ROS2 workspaces

ROS applications are compiled inside a workspace - a folder with a predefined structure containing your code. You write your code, compile a ROS application using a tool called colcon, configure your environment by sourcing a file created by the build, then run your code using ROS.

There is a core ROS workspace provided by the install, known as an underlay, and you can have multiple versions installed. You then stack additional workspaces on top with your own code, called overlays. No, I still don’t understand this and I can’t find good documentation to explain why.

To use Python to developer ROS applications, you need to create a Python package inside your workspace, and this package contains the code for your executable. This is similar to creating a pip package, with and setup.cfg files, but with the addition of a package.xml file to help colcon build the package.

You can find an example as a template repo on my GitHub at You can use this as a template to create your own workspace.

Structure of the workspace

You can see the structure detailed blow by creating a new repo using the template repo.

The workspace consists of a src folder where the source code for your application lives. This src folder contains the Python package as a folder. This package folder contains and setup.cfg files. These files define any extra pip packages needed by your code, the location of the package.xml file needed by colcon, and the entry point for the ROS application.

The package.xml file details the ROS package, including dependencies on other packages. These include the ROS packages that define message formats. For example:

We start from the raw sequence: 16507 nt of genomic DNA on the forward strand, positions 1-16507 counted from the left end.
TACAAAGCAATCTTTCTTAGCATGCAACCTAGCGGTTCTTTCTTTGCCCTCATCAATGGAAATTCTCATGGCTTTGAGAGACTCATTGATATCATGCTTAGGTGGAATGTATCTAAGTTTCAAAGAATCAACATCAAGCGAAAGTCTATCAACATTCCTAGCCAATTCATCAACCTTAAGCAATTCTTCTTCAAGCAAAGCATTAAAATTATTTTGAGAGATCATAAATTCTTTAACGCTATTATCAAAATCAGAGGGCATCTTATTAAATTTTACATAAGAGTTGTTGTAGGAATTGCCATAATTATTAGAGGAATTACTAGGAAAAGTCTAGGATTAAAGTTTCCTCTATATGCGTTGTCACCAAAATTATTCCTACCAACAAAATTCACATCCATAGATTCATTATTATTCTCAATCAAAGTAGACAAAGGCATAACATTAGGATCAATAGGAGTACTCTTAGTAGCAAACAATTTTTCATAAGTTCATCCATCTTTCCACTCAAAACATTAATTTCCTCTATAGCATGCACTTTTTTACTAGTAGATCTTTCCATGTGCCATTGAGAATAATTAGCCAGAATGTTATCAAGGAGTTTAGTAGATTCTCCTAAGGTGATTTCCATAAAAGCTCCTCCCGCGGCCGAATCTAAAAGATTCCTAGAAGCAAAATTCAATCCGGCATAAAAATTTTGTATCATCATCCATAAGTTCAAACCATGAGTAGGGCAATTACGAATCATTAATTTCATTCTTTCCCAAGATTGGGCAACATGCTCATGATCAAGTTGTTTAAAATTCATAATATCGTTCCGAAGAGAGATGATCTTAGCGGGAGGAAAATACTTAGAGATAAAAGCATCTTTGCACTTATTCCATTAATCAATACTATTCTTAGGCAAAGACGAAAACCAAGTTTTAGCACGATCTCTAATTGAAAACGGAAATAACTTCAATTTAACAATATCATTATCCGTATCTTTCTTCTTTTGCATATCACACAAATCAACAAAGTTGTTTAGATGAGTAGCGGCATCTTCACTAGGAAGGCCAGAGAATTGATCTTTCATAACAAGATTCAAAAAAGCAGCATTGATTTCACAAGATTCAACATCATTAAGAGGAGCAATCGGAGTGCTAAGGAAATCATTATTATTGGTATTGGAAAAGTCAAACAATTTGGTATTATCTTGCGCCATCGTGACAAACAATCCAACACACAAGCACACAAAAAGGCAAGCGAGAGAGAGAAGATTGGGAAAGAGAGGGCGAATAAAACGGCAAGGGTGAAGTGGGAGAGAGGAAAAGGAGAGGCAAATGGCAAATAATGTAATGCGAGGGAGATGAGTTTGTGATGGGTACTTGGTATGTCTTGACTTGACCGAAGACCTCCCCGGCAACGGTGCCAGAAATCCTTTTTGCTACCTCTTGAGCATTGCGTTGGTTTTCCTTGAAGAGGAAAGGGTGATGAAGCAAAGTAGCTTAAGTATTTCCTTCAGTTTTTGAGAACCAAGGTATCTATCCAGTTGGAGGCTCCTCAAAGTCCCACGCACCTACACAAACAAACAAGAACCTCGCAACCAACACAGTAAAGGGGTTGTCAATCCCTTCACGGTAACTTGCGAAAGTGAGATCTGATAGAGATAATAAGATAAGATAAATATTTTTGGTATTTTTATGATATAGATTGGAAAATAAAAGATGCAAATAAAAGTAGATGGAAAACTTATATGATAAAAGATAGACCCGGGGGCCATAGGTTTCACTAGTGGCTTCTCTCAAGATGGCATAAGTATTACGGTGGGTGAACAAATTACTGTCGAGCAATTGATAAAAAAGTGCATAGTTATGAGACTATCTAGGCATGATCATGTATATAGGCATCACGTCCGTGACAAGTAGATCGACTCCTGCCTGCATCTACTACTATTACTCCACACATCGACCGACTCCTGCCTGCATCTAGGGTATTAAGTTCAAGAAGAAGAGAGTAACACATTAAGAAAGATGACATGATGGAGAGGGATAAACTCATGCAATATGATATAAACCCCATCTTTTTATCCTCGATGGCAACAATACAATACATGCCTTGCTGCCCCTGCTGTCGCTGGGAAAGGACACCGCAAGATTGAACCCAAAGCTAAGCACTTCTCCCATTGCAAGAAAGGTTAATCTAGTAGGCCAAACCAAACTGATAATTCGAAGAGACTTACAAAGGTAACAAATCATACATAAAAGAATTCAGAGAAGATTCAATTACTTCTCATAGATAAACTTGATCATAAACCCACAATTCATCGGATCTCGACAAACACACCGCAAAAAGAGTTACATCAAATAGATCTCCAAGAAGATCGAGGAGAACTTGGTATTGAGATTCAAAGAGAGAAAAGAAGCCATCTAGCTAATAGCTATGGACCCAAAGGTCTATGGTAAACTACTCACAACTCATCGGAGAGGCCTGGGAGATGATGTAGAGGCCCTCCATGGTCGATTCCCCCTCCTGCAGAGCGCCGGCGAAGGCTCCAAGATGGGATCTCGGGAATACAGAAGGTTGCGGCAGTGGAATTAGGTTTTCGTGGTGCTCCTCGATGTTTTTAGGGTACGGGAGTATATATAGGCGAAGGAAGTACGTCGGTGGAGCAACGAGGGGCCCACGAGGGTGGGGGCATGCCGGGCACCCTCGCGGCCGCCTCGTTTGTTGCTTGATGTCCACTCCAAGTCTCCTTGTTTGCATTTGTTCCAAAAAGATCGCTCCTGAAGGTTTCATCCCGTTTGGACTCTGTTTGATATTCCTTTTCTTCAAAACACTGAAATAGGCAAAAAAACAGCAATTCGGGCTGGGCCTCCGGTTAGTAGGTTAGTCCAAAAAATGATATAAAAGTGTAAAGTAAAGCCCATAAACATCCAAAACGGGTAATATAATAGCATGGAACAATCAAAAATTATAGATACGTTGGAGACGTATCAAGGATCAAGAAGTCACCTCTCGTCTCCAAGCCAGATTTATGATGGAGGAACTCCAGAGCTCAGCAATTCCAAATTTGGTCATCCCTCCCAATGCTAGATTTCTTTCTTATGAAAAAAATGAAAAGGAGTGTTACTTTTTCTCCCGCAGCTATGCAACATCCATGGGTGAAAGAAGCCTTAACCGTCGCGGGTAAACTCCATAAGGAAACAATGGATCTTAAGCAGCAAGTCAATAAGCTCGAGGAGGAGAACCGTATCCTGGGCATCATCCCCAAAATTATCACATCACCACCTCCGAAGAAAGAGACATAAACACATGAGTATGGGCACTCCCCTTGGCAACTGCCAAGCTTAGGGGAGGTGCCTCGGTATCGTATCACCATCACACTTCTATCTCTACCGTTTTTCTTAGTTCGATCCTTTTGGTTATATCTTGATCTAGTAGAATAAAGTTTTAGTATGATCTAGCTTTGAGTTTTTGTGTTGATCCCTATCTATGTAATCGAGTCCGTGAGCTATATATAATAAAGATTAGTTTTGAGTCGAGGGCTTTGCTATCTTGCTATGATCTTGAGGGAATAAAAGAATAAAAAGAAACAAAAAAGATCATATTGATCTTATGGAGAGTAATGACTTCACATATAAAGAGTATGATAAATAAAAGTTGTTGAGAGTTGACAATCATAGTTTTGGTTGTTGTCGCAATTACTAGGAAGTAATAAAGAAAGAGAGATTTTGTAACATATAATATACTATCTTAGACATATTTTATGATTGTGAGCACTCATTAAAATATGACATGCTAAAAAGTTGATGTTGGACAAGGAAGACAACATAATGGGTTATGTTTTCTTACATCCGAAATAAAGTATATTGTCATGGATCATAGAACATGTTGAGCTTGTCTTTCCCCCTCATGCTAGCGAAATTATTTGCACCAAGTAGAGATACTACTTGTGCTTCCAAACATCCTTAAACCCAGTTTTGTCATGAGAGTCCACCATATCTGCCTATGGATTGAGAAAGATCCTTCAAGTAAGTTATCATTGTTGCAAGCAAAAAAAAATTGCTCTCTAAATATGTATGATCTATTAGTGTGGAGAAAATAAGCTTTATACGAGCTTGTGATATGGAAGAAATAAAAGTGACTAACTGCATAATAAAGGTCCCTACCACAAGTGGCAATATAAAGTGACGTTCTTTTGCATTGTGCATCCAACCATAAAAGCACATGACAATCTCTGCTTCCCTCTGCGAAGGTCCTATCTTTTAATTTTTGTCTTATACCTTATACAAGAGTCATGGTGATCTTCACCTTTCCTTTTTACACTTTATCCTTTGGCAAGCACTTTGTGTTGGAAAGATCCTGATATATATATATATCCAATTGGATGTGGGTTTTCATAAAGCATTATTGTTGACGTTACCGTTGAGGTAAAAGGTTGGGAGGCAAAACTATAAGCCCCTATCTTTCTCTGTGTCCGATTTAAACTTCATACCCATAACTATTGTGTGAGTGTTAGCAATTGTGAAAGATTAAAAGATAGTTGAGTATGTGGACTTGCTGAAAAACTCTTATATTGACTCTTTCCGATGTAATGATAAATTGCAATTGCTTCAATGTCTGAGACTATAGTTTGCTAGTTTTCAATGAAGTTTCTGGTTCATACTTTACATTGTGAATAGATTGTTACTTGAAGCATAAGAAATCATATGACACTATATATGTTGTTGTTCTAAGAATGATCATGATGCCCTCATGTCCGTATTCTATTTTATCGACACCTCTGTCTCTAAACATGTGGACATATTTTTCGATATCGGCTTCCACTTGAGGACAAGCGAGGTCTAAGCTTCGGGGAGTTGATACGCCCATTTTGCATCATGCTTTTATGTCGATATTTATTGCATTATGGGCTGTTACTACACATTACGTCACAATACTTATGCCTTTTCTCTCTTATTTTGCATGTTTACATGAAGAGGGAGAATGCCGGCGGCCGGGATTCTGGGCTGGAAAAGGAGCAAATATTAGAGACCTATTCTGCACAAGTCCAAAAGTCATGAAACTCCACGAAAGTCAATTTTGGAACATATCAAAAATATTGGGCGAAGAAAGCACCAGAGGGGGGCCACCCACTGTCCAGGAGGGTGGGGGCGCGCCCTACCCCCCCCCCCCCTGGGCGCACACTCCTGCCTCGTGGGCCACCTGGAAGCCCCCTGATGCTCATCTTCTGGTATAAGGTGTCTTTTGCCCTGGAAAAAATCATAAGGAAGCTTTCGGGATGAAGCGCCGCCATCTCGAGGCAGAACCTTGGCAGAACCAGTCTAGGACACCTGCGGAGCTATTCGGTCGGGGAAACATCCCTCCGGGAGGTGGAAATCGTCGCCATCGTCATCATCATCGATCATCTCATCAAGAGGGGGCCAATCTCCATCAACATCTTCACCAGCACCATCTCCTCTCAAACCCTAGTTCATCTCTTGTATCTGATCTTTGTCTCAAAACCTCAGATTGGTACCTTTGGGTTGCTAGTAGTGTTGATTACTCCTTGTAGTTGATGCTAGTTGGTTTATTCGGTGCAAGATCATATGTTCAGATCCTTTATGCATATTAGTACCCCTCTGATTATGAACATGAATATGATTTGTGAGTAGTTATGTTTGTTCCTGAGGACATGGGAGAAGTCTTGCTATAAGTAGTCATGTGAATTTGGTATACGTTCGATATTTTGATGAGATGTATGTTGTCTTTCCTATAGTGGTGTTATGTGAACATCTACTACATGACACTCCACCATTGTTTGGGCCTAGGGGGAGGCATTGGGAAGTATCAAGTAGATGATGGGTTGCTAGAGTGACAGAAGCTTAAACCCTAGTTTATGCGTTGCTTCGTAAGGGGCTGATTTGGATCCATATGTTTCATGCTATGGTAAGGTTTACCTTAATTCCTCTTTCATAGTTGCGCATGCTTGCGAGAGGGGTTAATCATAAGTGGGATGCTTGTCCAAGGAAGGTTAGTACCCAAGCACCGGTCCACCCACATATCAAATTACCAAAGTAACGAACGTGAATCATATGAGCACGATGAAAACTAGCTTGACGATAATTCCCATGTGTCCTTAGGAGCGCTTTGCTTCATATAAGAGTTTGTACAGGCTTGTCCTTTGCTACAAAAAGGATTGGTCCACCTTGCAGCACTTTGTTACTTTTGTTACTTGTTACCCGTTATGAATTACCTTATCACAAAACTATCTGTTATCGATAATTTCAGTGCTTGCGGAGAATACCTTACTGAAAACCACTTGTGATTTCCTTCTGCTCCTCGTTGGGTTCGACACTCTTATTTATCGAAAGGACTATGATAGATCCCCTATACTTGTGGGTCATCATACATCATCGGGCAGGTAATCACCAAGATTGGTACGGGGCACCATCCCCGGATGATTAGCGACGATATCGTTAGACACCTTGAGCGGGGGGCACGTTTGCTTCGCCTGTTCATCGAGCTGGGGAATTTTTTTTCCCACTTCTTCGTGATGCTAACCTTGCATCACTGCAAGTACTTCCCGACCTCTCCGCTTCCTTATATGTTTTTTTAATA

This dependency list shows a dependency on the rclpy ROS python package, as well as the packages for the generic geometry messages used to control a robot (geometry_msgs), generic sensor messages used to gather standard sensor data such as battery state (sensor_msgs), and the specific messages for the iRobot Create3 (irobot_create_msgs).

Inside the package folder is a folder containing your code, along with a resource folder with a single file with the same name as the folder containing your code. No idea why, but it seems to be needed…

The code folder is a Python package, and needs an file, though this can be empty. Inside the code folder is another folder with your actual package code, again containing an file that can be empty, and a code file that contains your main method, along with any other code files you need. Your needs to point to this main method as its entry point.

Subscribing to messages

If you look at the template repo, particularly the file you will see an example main method.